The Palace of Westminster, which was rebuilt following the destruction of the original medieval building in 1834, is home to the U.K.’s parliamentary proceedings in London. A UNESCO world heritage site, the palace is in a constant state of renovation and preservation. As one can guess, cleaning the premises is a quite a task, though much of the dirt, grime, and dust amassed over the decades has either been long since been swept away, forgotten, or left dormant.

In light of this, Spanish artist, architect, and conservationist Jorge Otero-Pailos has his eyes set on retaining some of Westminster's dirty history (interpret that metaphorically as you please). Open until September 1st at the Houses of Parliament is The Ethics of Dust. A nod to John Ruskin’s 1866 publication by the same name, the site-specific installation is located in Westminster Hall, the oldest part of the complex. An admirer of Gothic architecture, Ruskin pioneered the movement for architecture conservation and warned of the damage pollution could do, but also the damage that could be done if cleaning was to be carried out.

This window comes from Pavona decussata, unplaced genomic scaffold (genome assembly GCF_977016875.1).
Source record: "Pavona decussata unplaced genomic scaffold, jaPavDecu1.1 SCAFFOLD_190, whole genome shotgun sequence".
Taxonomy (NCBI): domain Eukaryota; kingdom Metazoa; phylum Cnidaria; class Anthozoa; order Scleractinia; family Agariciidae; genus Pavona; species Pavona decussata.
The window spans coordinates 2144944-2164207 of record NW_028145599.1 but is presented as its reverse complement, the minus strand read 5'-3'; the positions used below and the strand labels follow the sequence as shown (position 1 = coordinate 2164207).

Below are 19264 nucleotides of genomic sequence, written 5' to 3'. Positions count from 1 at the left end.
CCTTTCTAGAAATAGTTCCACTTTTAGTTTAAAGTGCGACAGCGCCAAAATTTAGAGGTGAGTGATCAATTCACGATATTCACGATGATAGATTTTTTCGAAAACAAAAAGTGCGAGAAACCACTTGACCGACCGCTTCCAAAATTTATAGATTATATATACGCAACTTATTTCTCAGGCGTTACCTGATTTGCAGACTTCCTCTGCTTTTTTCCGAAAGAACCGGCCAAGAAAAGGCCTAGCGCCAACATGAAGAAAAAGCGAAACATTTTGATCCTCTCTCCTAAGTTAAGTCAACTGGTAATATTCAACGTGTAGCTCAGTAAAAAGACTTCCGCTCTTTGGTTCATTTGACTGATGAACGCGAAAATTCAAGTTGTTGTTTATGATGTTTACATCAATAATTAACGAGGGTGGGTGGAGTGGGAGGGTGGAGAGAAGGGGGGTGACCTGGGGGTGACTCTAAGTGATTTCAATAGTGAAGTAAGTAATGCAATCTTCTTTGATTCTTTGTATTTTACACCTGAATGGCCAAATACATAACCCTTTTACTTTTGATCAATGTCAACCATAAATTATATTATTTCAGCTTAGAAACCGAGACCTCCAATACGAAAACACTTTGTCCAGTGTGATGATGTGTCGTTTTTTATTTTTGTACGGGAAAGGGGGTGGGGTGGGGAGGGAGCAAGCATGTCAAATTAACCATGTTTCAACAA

https://www.youtube.com/watch?v=yqv5_pCCS-U

Now, however, more sophisticated cleaning tools are available, and Otero-Pailos has been able to carry out his work. Latex was sprayed onto the building's wall then delicately peeled off to lift the dirt finally cleaning the wall that Ruskin had coined, “that golden stain of time.” A translucent recreation of the hall's internal east wall, the 164-foot-long sheet holds hundreds of years of surface pollution and dust with remnants from the Great Stink of 1858 to WWII; the smog of 1952 and beyond.

The project was commissioned by art U.K. producers Artangel and hangs from a hammerbeam roof 91 feet above. Backlighting and natural illumination from the Palace's grand windows allows visitors to inspect all the dirt that has been collected from the wall in fine detail. During this process, Otero-Pailos worked alongside Parliament’s official restoration and stone cleaning project for more than five years, such was the extent of the dirt residue.

Late last year, The Architect's Newspaper reported that Allies and Morrison, BDP, HOK and Foster+Partners had been shortlisted among a group of nine firms for a major refurbishment project at the Houses of Parliament in Westminster, London. You can read more about The Ethics of Dust here.

Placeholder Alt Text

Why the Met Breuer Matters

Today, March 18th, at 10 am, the Met Breuer officially opened in the former Whitney Museum at Madison Avenue and 75th Street. The Marcel Breuer-designed building has been restored and updated by an in-house design team and New York-based Beyer Blinder Belle. I had the opportunity to tour the building with the architects and Jorge Otero-Pailos, Associate Professor and incoming director of the Historic Preservation program at Columbia University GSAPP. For a full schedule of The Met Breuer’s opening weekend events, visit their website.